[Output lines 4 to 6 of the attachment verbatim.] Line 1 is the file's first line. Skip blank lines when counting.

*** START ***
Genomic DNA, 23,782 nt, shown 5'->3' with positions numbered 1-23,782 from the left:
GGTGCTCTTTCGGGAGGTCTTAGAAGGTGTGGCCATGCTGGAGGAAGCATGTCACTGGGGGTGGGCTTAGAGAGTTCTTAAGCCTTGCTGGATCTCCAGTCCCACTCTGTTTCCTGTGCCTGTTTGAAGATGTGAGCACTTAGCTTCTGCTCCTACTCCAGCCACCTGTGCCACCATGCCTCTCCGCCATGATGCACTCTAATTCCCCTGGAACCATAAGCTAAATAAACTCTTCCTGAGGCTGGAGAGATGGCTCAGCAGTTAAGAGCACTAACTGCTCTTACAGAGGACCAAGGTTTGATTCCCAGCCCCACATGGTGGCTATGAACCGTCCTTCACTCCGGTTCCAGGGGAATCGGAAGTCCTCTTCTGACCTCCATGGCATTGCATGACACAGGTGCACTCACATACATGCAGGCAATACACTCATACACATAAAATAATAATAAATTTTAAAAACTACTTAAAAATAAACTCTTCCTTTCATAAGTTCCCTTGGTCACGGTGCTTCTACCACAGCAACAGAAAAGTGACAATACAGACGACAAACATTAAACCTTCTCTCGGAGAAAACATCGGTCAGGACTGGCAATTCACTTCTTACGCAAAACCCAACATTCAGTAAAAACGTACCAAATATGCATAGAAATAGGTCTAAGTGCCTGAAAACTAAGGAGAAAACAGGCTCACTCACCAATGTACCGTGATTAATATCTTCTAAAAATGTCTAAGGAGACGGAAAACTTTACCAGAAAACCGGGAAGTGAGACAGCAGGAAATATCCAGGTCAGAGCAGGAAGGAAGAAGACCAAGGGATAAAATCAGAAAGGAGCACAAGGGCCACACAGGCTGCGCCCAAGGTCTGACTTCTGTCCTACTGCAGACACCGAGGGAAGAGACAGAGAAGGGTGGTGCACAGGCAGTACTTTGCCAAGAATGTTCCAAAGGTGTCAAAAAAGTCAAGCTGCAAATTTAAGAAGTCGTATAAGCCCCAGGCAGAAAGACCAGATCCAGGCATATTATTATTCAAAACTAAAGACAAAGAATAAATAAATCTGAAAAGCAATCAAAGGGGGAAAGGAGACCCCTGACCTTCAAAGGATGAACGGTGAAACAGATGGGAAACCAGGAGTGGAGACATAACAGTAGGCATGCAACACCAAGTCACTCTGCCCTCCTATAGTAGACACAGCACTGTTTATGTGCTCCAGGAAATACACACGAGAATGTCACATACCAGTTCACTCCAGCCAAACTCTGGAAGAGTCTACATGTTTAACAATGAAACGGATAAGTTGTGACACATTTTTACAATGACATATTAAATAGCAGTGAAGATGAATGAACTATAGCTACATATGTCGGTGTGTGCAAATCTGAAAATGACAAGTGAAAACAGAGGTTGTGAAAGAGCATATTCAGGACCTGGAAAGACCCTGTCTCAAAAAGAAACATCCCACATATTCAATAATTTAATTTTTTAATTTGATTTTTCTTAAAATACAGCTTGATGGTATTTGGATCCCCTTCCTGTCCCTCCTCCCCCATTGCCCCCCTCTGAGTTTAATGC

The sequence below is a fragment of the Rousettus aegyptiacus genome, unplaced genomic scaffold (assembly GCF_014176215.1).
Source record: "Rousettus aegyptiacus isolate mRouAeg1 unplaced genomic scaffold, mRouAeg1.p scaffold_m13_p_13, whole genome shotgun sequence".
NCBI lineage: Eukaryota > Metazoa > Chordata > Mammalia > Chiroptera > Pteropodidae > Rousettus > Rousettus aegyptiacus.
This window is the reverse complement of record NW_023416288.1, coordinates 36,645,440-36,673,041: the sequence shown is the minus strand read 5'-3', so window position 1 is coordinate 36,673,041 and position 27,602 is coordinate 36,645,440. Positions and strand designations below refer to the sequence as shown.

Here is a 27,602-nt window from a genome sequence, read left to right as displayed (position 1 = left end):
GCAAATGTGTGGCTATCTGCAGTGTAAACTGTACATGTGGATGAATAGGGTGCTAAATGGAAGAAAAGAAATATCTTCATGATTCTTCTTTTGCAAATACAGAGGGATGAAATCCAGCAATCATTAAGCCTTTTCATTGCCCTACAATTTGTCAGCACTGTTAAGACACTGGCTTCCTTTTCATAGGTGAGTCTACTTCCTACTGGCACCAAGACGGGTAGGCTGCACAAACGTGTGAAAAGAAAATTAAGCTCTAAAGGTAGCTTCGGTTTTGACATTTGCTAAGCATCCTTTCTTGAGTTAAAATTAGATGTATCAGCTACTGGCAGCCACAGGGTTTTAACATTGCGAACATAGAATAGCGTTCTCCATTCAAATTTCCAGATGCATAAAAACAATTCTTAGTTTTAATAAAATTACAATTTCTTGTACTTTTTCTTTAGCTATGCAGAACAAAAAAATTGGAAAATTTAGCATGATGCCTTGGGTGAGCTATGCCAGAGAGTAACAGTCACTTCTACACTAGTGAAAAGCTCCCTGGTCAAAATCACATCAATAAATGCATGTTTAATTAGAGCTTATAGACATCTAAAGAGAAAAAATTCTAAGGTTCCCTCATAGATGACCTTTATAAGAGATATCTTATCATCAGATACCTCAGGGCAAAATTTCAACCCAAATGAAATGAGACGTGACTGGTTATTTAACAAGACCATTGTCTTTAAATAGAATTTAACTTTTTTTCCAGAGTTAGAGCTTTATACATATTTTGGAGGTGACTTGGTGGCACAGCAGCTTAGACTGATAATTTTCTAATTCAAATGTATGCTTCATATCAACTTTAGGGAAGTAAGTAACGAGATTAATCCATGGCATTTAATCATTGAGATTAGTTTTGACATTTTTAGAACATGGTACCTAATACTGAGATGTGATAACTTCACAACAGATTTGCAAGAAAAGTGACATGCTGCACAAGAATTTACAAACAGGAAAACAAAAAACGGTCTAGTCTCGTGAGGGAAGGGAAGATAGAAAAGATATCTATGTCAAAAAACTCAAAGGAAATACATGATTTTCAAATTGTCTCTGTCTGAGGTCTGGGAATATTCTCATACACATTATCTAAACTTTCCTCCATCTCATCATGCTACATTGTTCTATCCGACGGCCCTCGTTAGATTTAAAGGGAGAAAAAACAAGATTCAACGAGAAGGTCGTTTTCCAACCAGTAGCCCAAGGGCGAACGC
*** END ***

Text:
Source record: "Rousettus aegyptiacus isolate mRouAeg1 unplaced genomic scaffold, mRouAeg1.p scaffold_m13_p_13, whole genome shotgun sequence".
NCBI lineage: Eukaryota > Metazoa > Chordata > Mammalia > Chiroptera > Pteropodidae > Rousettus > Rousettus aegyptiacus.
This window is the reverse complement of record NW_023416288.1, coordinates 36,645,440-36,673,041: the sequence shown is the minus strand read 5'-3', so window position 1 is coordinate 36,673,041 and position 27,602 is coordinate 36,645,440. Positions and strand designations below refer to the sequence as shown.